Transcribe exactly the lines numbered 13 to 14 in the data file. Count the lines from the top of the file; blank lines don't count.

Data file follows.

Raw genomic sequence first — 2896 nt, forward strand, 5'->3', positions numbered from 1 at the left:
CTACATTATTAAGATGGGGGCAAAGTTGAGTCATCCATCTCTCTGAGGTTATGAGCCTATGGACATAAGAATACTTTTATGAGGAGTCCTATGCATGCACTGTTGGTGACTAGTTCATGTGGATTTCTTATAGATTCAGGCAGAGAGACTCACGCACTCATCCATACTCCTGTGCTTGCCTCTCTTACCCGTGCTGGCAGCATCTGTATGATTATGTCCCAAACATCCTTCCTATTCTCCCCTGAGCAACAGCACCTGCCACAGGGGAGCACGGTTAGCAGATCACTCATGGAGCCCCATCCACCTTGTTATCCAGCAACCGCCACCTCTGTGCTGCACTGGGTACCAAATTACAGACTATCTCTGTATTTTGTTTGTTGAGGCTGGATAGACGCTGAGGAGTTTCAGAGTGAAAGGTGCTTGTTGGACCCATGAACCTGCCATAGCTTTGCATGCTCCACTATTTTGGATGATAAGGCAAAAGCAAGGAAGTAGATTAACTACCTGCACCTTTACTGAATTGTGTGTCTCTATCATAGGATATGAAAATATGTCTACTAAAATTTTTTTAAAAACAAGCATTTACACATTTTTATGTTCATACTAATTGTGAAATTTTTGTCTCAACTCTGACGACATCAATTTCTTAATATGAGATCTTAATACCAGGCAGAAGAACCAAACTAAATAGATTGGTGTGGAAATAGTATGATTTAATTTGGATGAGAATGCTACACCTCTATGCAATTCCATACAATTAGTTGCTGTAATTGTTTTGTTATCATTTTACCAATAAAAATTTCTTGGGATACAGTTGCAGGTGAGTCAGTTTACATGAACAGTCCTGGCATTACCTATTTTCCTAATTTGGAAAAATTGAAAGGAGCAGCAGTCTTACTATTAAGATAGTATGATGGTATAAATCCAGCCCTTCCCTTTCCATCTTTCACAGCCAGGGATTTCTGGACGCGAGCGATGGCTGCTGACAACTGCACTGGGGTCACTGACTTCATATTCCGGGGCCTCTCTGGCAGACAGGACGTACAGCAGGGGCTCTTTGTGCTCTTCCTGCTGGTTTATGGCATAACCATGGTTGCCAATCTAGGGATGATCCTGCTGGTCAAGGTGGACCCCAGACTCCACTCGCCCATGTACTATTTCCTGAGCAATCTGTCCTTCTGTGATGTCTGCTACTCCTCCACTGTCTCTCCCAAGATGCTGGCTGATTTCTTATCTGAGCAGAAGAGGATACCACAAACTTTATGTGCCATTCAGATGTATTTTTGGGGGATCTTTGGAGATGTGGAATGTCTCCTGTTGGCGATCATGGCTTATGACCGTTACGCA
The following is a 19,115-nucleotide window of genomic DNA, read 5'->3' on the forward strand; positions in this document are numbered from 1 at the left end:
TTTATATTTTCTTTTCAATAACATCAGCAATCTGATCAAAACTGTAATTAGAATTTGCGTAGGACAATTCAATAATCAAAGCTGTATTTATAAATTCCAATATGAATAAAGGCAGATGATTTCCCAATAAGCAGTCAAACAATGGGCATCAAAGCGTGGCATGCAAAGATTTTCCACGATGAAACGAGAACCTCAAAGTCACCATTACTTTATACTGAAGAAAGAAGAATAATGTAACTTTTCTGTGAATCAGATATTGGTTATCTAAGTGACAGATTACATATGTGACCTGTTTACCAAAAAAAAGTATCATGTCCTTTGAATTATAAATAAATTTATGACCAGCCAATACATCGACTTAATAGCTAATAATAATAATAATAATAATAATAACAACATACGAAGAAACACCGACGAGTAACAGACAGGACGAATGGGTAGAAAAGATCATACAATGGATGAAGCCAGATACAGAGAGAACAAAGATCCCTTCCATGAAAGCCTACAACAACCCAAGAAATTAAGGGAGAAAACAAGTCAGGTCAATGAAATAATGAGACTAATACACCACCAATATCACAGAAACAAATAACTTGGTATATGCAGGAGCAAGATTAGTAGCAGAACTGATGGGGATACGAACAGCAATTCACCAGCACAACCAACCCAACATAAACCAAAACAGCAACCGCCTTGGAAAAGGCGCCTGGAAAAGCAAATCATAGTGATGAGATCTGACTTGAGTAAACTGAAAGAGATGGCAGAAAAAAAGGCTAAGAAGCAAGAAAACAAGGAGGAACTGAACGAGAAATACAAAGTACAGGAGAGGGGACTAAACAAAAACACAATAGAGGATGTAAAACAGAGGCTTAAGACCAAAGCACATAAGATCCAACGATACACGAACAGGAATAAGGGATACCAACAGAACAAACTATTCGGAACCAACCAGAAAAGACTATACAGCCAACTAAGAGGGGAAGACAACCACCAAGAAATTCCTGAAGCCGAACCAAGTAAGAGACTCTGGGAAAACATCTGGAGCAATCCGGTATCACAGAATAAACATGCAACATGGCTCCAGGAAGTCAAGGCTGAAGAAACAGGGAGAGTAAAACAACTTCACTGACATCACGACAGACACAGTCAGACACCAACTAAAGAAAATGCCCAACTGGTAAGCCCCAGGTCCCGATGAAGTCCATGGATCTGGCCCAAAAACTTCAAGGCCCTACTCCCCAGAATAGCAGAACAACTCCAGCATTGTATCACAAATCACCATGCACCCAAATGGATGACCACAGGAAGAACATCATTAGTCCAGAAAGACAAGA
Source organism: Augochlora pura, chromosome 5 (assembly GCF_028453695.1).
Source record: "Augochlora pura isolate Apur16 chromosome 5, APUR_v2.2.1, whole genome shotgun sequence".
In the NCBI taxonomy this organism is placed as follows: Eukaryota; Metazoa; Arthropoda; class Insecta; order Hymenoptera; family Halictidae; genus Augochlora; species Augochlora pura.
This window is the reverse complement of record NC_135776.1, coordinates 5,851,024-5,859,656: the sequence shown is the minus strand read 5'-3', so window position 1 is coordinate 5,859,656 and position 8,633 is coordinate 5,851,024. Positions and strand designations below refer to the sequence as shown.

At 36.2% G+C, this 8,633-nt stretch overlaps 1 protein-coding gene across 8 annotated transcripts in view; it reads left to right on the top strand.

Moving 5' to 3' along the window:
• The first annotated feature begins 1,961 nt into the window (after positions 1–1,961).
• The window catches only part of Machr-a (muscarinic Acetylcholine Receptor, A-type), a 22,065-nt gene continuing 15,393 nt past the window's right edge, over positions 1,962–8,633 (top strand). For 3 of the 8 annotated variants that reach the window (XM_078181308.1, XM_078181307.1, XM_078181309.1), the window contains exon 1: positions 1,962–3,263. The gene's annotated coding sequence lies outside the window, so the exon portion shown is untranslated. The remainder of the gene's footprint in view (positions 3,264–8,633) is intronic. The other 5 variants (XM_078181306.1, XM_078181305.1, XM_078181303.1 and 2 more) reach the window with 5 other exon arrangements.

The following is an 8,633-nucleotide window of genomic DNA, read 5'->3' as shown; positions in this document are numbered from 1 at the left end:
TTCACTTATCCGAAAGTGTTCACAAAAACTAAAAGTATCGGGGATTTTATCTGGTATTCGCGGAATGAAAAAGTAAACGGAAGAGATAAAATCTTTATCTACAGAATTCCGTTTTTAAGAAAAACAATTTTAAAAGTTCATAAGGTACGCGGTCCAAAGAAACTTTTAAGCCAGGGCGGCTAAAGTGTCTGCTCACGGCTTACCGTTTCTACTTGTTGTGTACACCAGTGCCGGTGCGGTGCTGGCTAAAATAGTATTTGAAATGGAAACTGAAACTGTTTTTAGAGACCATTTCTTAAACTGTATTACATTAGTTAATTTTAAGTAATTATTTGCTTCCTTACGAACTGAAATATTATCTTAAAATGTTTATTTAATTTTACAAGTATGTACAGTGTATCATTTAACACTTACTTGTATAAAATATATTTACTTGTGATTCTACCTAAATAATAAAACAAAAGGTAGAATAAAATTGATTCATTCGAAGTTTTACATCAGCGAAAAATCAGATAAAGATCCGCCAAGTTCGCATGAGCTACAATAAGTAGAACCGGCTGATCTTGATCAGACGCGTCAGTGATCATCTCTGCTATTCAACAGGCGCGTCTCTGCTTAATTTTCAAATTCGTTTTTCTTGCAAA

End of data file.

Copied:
The following is an 8,633-nucleotide window of genomic DNA, read 5'->3' as shown; positions in this document are numbered from 1 at the left end:
TTCACTTATCCGAAAGTGTTCACAAAAACTAAAAGTATCGGGGATTTTATCTGGTATTCGCGGAATGAAAAAGTAAACGGAAGAGATAAAATCTTTATCTACAGAATTCCGTTTTTAAGAAAAACAATTTTAAAAGTTCATAAGGTACGCGGTCCAAAGAAACTTTTAAGCCAGGGCGGCTAAAGTGTCTGCTCACGGCTTACCGTTTCTACTTGTTGTGTACACCAGTGCCGGTGCGGTGCTGGCTAAAATAGTATTTGAAATGGAAACTGAAACTGTTTTTAGAGACCATTTCTTAAACTGTATTACATTAGTTAATTTTAAGTAATTATTTGCTTCCTTACGAACTGAAATATTATCTTAAAATGTTTATTTAATTTTACAAGTATGTACAGTGTATCATTTAACACTTACTTGTATAAAATATATTTACTTGTGATTCTACCTAAATAATAAAACAAAAGGTAGAATAAAATTGATTCATTCGAAGTTTTACATCAGCGAAAAATCAGATAAAGATCCGCCAAGTTCGCATGAGCTACAATAAGTAGAACCGGCTGATCTTGATCAGACGCGTCAGTGATCATCTCTGCTATTCAACAGGCGCGTCTCTGCTTAATTTTCAAATTCGTTTTTCTTGCAAA